Errol Morris, the documentary filmmaker who interviewed Robert McNamara (former Secretary of Defense during the Vietnam War) in The Fog of War, has, this time interviewed Donald Rumsfeld, also known as the voice of the Iraq war.
In “The Unknown Known” Rumsfeld pontificates on “Things that you think you know that it turns out you did not.” He spouts phrases like “The absence of evidence is not evidence of absence.” If that phrase sounds like gobbledy-gook, most of the rest of Rumsfeld’s pearls of wisdom are worse. Even though he occasionally will say something that makes sense (“Invasion is easy. Occupation is hard.”), most of the time he seems smug, self-satisfied, egotistical and in dire need of a reality check.
Example: On September26, 2002, during a press conference, Rumsfeld is heard to say, “We know they (Iraq) have active programs and Weapons of Mass Destruction. There isn’t any debate about it.” Of course, there should have been a debate about it, because it wasn’t true. Former Ambassador Joseph Wilson (husband of outed CIA agent Valerie Plame) wrote exactly that in an Op Ed piece for the New York Times entitled “What I didn’t find in Nigeria” after he traveled there to check out the claim that Saddam Hussein tried to buy yellow cake uranium from the Nigerian government. The Bush spokesmen, among whom Rumsfeld was a prominent Hawk, either ignored the damage they were doing by denying the true facts, or dismissed the catastrophic effects of their hubris, saying things like, “Stuff happens.” A reporter in the press pool suggests that Saddam does NOT have WMD’s. Rumsfeld’s smart Alec response is, “And Abraham Lincoln was short.”
At other points in the documentary, Rumsfeld actually admits that he is not being candid with the American people, saying, “I’m working my way over to figuring out how I’m not going to answer that one.” He seems quite cheerful as he continues to find ways to duck legitimate questions from the press.
Rumsfeld, at one point, denies that the American people somehow got the misguided notion that Saddam Hussein was behind 9/11, saying, “Oh, I don’t think so. I don’t.” Morris then quotes a Washington Post poll that showed that 59% of the American public had this misguided belief, nurtured by the Bush Administration. (“I don’t remember or recall anyone in the Bush Administration saying that,” says Rumsfeld, disingenuously.)
There are frequent suggestions that Rumsfeld’s over-sized ego was responsible for some of his actions. He left the Nixon administration to become Ambassador to NATO because of friction with Nixon’s top aide, Haldeman. He sent a memo to Condoleezza Rice that read, “You are making a mistake. You are not in the chain of command. One way or another, it will stop when I’m Secretary of Defense,” signed, tersely, “Thanks.”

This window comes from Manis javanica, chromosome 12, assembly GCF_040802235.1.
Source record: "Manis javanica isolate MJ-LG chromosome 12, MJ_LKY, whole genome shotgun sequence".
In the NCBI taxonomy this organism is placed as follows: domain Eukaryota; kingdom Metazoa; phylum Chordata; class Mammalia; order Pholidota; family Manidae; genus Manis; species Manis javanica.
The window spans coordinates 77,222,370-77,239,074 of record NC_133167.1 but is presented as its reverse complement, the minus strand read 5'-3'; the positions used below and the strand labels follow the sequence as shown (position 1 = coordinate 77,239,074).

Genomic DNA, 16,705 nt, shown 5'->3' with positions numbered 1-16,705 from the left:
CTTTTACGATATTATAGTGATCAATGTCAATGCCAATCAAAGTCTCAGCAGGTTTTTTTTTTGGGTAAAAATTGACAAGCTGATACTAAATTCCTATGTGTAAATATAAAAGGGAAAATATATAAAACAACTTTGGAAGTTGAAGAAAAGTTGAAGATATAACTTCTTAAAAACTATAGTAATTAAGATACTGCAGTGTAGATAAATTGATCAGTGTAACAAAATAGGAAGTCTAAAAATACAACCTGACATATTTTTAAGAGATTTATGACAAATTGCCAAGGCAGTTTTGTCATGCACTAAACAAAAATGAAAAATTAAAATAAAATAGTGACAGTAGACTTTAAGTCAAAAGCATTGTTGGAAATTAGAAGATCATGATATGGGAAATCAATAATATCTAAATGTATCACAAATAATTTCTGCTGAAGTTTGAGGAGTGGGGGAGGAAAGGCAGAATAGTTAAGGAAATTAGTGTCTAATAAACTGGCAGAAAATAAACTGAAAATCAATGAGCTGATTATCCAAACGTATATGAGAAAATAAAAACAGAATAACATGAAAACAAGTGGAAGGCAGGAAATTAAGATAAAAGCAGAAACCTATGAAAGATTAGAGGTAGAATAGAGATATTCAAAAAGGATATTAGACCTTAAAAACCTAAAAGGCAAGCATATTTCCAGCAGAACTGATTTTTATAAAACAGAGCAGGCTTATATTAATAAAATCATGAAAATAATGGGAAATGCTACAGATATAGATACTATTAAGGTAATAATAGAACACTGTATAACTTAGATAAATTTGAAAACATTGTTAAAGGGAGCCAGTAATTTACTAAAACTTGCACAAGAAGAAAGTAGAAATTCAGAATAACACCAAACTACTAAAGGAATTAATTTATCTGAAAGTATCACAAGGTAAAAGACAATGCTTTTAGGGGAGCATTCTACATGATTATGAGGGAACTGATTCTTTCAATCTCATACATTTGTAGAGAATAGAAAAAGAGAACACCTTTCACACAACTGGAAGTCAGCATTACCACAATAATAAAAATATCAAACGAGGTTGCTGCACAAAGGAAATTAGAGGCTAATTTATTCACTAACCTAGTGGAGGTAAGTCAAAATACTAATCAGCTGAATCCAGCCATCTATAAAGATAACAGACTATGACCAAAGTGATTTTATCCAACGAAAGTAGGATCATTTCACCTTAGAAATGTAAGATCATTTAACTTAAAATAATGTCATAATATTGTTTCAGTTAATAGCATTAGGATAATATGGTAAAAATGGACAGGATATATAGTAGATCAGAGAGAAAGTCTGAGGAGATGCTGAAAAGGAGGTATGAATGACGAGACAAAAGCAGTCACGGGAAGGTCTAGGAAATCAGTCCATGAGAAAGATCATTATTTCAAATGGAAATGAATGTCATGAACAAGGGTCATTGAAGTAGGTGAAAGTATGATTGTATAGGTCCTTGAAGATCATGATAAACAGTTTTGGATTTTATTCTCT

Much of the documentary dwells on Rumsfeld’s penchant for creating massive numbers of memos, which the staffers dubbed “snowflakes” because they were on white paper and there were so many of them. Rumsfeld, himself, acknowledges he wrote 20,000 memos in just his last 6 years at the Pentagon.
He explains that, after his election to Congress at age 30 in 1962, he’d “sit down and dictate why he did what he did.” He claims he did it for “communication with the staff.” When he was finally fired in 2006 (12/14/2006), in leaving he said, “The blizzard is over,” referencing the voluminous amounts of correspondence he produced. Even Rumsfeld is amazed, saying, “I can’t believe some of the things I wrote.” He says, “I can’t believe where all these words came from.” Rumsfeld spent countless hours producing a “Pentagon dictionary,” defining terms like “terrorist” and “insurgency,” all of which suggests that he was in love with both the sound of his own voice and the looks of his own words on paper. Otherwise, why so many? When one reporter suggests that “quagmire” might be a word for the Pentagon dictionary that befits the situation Rumsfeld quickly responds, “I don’t do quagmires.”
Asked by Morris whether it would have been better to simply stay out of Iraq, Rumsfeld says, “I guess time will tell.” On October 16, 2003, Rumsfeld decries the fact that “We have not yet made truly bold moves.” Saying, “Things occur which shouldn’t occur” (cold comfort for the many military families who lost loved ones) he dismisses the huge debt our nation incurred in invading Iraq—the wrong country to punish for 9/11. A repetitive refrain in the film deals with, “Things that you think you know that it turns out you did not know.”
What came to be known as “the Halloween massacre” was a blatant power ploy to convince Gerald Ford to re-organize the duties of his administration in order to strengthen Rumsfeld’s power; Rumsfeld is compared to Machiavelli at one point.
Admitting that abuses occurred at Abu Ghraib, Bagram and Guantanamo (although Rumsfeld defends the latter, saying it was one of the best-run prisons on the face of the planet), he admits, “I felt a very strong sense that something terrible had happened on my watch.” Unfortunately, what Rumsfeld is referencing isn’t the entire horrendous legacy left by the Bush years, which Rummy helped engineer. Rumsfeld claims he tried to resign twice, but was rebuffed.
When Donald Rumsfeld finally got the ax, on 12/15/06, he said of George W. Bush: “I know, with certainty, that over time, the contributions you made will be recognized by history.” Of course, being recognized by history is a typically vague and evasive statement. (Hitler is recognized by history, but not in a good way.)
The last question Errol Morris asks Rumsfeld is, “Why are you talking to me?”
Rumsfeld responds, “That is a vicious question. I’ll be darned if I know.”